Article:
For Douglas Elliman’s Enzo Morabito Team — It’s All About Teamwork

Enzo Morabito, Douglas Elliman, Hamptons
Enzo Morabito of Douglas Elliman leads one of the top teams in the Hamptons out of his offices in Westhampton Beach and Sag Harbor.
Linsey Kromer

As the top producers for Douglas Elliman 16 out of the last 20 years, the Enzo Morabito Team prides itself on its perennially toprate performance and overall success.

“As far as volume goes, for the last 13 years, we’ve been number one in the Hamptons,” says Morabito, adding that in the Wall Street Journal’s annual rankings of nearly 2 million agents nationwide, the Enzo Morabito Team is always in the top hundreds.

The key to its success can be summed up in one word: teamwork, a concept Morabito started about 30 years ago — way before it was in vogue.

“Now, basically everybody in the real estate business is on a team,” says Morabito, who heads the team. “You really can’t do what you do in a competitive field such as ours mano a mano. That just doesn’t work.”

The opportunities are endless at Enzo Morabito’s listing at 52 Holly Lane in Water Mill, a 2.2-acre south-of-the-highway property listed at $16.5 million.Courtesy of Enzo Morabito

Looks Like Team Spirit

No matter how gifted any of the agents are, they simply can’t do it all.

“The skills that you need, starting from PR, marketing, taking care of clients, getting paperwork: everything that you need to do is impossible for one person to do,” Morabito says.

Quoting Gisele Bündchen, who after a loss by Tom Brady’s team, said, “’He can’t throw the ball and catch it, too,’” Morabito says, “No matter your abilities, it’s impossible to have all the talents that you really need to succeed.”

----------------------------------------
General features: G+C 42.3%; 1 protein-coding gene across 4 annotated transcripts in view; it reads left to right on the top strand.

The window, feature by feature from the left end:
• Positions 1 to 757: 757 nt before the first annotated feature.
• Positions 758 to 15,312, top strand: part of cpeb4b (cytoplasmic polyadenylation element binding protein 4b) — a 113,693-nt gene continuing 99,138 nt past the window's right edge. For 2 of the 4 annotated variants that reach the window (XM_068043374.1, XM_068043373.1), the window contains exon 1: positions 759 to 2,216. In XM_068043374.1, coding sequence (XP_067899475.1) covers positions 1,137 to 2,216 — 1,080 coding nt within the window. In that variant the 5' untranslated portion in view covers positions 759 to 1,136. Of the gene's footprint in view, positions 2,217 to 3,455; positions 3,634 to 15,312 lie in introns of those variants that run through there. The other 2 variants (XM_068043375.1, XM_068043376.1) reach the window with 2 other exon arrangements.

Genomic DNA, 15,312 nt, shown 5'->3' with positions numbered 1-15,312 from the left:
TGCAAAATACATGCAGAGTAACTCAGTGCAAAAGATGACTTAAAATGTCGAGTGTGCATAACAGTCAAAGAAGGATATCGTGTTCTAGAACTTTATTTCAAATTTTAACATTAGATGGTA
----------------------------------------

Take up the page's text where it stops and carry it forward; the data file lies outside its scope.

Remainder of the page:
Crediting his own wife for the first team they started together, Morabito notes that she helped add structure to his business, focusing on the back office work.

“It was basically preparing me to go out there and do what I do best — and that’s what the team does now,” he says.

Currently, the Enzo Morabito Team consists of Cathy Morabito, Greg Geuer, Meghan Bozek, Christopher Furchert, Erica Smitheman, Sean Gray and Danielle Baker, who divide their time between Westhampton Beach and Sag Harbor offices.

When communication — an essential element

of teamwork — proved challenging during CO- VID-19, the team began a system they’ve kept in place, where everyone reads Morabito’s emails, so the entire team knows what’s going on and there’s no delay in answering anyone.

Another key to their success is longevity. The newest member of the team, Sean Gray, who specializes in social media, has been with the team for approximately four years; another member, Greg Geuer clocks in at approximately 20 years.

Morabito ensures loyalty by compensating everyone well: no matter the sale, monies are distributed throughout the team. This year, they transacted close to 50 deals; most years, they complete between 50 and 70.

“We constantly have money coming in that we can distribute out — and everybody gets paid,” he says.

Morabito only hires neophytes — people from other industries who can be molded.

“We’ve tried to get people who had experience: It doesn’t work, because they already have some bad habits,” he says. “And the last thing I want to work on is breaking people’s habits. So, everybody comes in and it’s almost like an apprenticeship.”

Roger Ferris Water Mill
The house at 34 Cobb Isle Road in Water Mill features a custom design by Roger Ferris and is asking $27.5 million.Courtesy of Roger Ferris + Partners LLC

Marketing — and More Marketing

Every Monday morning, everyone comes together to work on marketing.

“The strength of my team is the marketing — the amount of advertising we do,” Morabito says.

Rather than advertise in the real estate section, where people are bombarded by a dizzying array of ads, the team opts for alternate positions where its ads stand out, such as a recurring Saturday ad in the New York Post, directly across from its highly visible “Page Six,” and on the inside cover of Dan’s Papers.

“I’m probably the biggest single real estate advertiser in the New York Post,” Morabito says.